The illness that you are describing is a vestibular disease or middle ear infection. Causes include virus, stroke, bacterial or often a fungal infection. It is a poorly understood problem. Unfortunately there is no real cure. Rob

Dottie Olander-Gray from Jacksonville, Florida asks: Dr. Rob, Have a Gouldian hen that presents as follows: Gouldian hen appeared to be egg bound, but couldn't feel or see egg. Abdomen enlarged, applied olive oil & vitamin E oil to area. Now 6 days later, hen seems better but no egg. Second problem:skin on most areas of the body is peeling, especially under the wings.Examined hen closely, does not appear to be mites.Washed her with antibactial soap, rinsed well, and dried her with low speed hair dryer.Hen is isolated with light one side of cage, on Survive, watching nutrition carefully. Droppings appear close to normal.Skin is peeling, a pale yellowish color, and small feathers come out with skin.(2 days since original question posted) Hen is now doing much better, but now no evidence of egg. No swelling, no discomfort. She originally was contracting as if to expel an egg. Skin is still "orange peel" looking under wings and will still peel off if disturbed..?
This problem sounds like a skin infection, RELATED TO THE ABDOMINAL PROBLEM, or it may be a toxin from food. Very strange. I would place this bird on KD powder in her water and give her KD powder baths. Rob

Jennifer Vanlandingham from Big Island Hawaii asks: Aloha Good Doctor, My name Is Jennifer and I have a sick White Zebra Finch. She lost some of her feathers about 4 months ago unabling her to fly around the aviary but remained healthy. Two weeks ago she has become lethargic, tail feathers have turned a taupe as well as some taupe colored area on her wings and back. All over her feathers have thinned out, and she is constantly pruning her feathers. Good appetite, normal stool, and was still chirpy. Two days ago we found her floating in the pool, 2in deep by 8in round glass dish, wings out stretched, one eye closed, shallow labored breathing. I feared she was dying. We removed her immediate and wrapped her in a towel and held her for about 3 hours until her breathing resumed normal and her eyes reopened, and her shivering stopped. We have her separated from the others, who all appear normal and healthy. She is doing fine but still looks a bit weathered, ruffled feather still tinted, good appetite, water intake, chirps, and hops around the cage. What is wrong??? We have no bird vets here and our doggies vet hasn't a clue?@#*? Any help would be high appreciated and grateful to hear!! Sincerely; Jennifer
Hello Jennifer, Your little Zebra finch sounds like a weakling bird from birth. White mutations are weaker than normal coloured birds. Her immune system may be retarded, exposing her most likely to the effects of otherwise harmless environmental moulds and bacteria. I would recommend KD in the water for three days, then add it to her water for two consecutive days each week. I would also put Turbobooster, E-powder and F-Vite on her seed for three weeks and then reassess her status.

She may also be susceptible to cold spells because of her poor feather coverage. Amtyl may also be benefical if a secondary Strep infection has occured. Please get back to us after the 3 weeks, and let us know how she is doing. Good luck, Rob

Mary Morgan from AZ. asks: Hello again Dr. Rob, After reading the post from Catherine, I realized I have been giving my birds featherup for some time. If the birds do have Polyomavirus, would the featherup cause quicker beak growth? Is this problem one that can be treated with antibiotics? You are correct when you mention carrier birds, The thirteen birds I am speaking about came from the same parents. Thank you
Hello Mary, Antibiotics Doxycycline)may help the underlying Ornithosis and prevent other birds from beak problem. However it may be that the beak problem will be a permanent change. Excessive beak growth may occur if the vitamins are too rich in vitamin D. All My Best, Rob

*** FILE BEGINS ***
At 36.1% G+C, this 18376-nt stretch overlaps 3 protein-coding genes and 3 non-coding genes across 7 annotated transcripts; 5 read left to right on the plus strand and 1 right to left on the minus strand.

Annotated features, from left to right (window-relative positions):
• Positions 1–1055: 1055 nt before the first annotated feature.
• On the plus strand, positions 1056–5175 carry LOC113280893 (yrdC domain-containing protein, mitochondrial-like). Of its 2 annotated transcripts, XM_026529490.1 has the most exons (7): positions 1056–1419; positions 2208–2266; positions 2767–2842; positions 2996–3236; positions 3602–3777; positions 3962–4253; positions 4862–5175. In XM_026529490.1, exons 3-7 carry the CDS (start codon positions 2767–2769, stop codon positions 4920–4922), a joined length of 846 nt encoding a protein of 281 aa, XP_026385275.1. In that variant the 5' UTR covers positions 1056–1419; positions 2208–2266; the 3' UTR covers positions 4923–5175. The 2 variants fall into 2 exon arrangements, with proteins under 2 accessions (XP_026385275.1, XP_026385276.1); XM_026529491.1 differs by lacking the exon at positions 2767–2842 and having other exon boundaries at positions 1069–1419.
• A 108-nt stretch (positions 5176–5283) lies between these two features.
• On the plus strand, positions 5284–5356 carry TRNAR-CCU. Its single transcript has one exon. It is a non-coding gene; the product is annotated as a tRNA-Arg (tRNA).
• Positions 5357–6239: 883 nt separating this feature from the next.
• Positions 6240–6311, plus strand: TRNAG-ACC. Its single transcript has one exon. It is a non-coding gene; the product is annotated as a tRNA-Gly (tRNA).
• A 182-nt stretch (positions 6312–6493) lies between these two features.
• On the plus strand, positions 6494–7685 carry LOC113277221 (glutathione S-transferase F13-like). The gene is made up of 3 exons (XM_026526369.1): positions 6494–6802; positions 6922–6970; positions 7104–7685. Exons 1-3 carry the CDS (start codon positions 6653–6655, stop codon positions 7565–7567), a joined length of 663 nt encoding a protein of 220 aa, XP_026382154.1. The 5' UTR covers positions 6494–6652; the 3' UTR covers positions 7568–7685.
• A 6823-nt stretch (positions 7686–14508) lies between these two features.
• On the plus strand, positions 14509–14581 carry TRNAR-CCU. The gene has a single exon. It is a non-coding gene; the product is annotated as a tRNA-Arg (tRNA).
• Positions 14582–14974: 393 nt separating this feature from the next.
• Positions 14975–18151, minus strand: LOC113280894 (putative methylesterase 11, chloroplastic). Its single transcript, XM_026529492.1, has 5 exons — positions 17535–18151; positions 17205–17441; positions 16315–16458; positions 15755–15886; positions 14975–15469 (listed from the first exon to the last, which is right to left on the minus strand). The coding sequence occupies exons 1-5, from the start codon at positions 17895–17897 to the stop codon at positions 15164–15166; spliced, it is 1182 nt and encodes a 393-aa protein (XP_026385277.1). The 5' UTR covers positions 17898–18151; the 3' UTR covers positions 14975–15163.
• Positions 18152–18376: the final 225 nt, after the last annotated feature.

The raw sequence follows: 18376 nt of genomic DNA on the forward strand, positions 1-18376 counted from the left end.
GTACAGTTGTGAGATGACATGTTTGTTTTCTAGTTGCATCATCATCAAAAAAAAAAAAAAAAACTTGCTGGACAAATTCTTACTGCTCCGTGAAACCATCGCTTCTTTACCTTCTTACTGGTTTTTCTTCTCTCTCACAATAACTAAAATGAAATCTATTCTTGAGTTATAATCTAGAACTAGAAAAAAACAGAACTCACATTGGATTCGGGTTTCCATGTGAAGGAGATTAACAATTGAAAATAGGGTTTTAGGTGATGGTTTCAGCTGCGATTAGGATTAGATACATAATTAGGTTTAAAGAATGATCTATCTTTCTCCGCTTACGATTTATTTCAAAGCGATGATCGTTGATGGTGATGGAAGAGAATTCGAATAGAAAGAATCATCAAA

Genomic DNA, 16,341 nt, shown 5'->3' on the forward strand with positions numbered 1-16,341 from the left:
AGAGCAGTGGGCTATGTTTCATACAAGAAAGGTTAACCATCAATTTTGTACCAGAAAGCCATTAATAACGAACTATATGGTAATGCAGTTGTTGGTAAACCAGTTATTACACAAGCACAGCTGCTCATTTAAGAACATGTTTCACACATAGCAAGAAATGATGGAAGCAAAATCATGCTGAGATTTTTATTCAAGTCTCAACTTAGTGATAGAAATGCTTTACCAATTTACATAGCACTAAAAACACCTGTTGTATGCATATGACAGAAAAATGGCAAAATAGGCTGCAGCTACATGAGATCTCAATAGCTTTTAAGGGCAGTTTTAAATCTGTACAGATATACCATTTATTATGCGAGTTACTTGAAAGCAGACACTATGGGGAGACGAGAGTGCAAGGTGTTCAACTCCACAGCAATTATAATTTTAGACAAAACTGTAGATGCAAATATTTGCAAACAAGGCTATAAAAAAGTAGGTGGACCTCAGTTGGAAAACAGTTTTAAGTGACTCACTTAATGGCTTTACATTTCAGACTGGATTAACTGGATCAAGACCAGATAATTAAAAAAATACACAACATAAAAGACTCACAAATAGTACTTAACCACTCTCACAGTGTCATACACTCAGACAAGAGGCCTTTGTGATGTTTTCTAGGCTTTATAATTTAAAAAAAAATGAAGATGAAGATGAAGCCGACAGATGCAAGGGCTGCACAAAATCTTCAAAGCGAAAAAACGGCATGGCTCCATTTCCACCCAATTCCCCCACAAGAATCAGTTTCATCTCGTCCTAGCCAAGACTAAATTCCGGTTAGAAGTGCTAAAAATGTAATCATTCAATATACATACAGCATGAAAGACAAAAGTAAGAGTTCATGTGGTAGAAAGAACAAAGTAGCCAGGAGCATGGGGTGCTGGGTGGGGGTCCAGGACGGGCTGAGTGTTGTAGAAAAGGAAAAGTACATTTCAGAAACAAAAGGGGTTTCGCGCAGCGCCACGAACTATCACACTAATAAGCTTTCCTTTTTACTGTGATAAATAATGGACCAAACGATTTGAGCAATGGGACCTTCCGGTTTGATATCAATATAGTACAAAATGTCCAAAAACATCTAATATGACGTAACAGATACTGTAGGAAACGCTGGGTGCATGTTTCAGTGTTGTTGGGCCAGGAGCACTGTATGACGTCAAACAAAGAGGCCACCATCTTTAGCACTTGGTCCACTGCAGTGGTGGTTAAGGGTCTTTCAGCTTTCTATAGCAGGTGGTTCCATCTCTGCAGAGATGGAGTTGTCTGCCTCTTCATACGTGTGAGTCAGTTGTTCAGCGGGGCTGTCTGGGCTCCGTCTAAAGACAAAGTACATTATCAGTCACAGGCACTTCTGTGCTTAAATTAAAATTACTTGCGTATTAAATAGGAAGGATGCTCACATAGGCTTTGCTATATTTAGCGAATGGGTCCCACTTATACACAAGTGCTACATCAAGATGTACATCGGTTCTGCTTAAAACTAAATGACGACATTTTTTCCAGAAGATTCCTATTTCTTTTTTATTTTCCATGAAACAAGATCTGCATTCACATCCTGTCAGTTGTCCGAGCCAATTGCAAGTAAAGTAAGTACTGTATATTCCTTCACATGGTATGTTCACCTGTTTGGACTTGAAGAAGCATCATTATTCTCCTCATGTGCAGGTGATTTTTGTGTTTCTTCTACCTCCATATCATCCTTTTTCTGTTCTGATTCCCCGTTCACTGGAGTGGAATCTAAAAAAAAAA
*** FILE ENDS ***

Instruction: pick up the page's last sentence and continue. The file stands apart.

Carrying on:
Mary Morgan from AZ. asks: Hello Dr. Rob. This is my first post. I have been raising Gouldians for about 4 years now. Rarely will I have an illness. I will say their diet is good and consistant. But since I moved to AZ. my birds have developed crossed beaks and the sides of the beaks grow and hang over the bottom beak. I file and cut, but the problem keeps coming back. I would tell you everything they eat etc. but I wanted your first reaction to the problem. I would appreciate your help, since everyone I know doesn' know what the problem is, including the vet. Thank you again.
Hello Mary, The problem that you are describing is caused by the Polyomavirus. Polyomavirus may lie dormant for some time and then become apparent. It may have surfaced because of the stress of the move or an introduction of a carrier bird.

Check if there is abnormally high infertility. If so then Ornithosis may be present, which is a common predisposing cause of Polyomavirus.

See the question below dated 4/27/04 from Catherine for more information concerning Polyomavirus. I hope this answers your question. All the Best, Rob

Michael Costanzo from Collins, Ohio asks: I have a male gouldian finch that someone gave me. He has inflammed feet that he stomps and picks at. I have tried to clean them with antibacterial soap for a week and they still have not improved. I am wondering if this a nutritional definciency as the bird was badly neglected before I got him. If so what could I supplement him with? Thanks! Michael Costanzo
Hello Michael, Firstly, to treat the feet provide a foot wash/bath daily using KD powder. I would put this bird onto my Winter Non-Breeding Health Programme. Use Turbobooster, E-Powder and F-Vite on seed daily for three weeks. Administer S76 to the drinking water for two days then go onto the programme schedule. KD once a week followed by Dufoplus/Ioford for two consecutive days, followed by fresh water for 2 days. Repeat S76 for 2 days each second and third week for three treatments. Expect response in 3 weeks. All my Best, Rob

Liz Topazio from New Jersey asks: Dr. Rob, I have a mixed aviary, gouldians and star finches. I have noticed that the star finches appear prone to respiratory infections. Can I treat them the same way I treat gouldians?
Hello Liz, Star finches are susceptible to cold weather. Check for fluctuations in temperatures. This may be a thrush problem rather than a respiratory problem. Ornithosis may also be present as a result of stress. The stress I refer to may be nutritional or environmental or it may be a compatability issue. Check also for overcrowding or if they are breeding at the wrong time of year. Star Finches are autumn/winter breeders).

My recommendation is to administer KD for three consecutive days and look for a response. If a negative response is seen (depressed and inactive birds)then start a Ornithosis therapeutic trial. All the best, Rob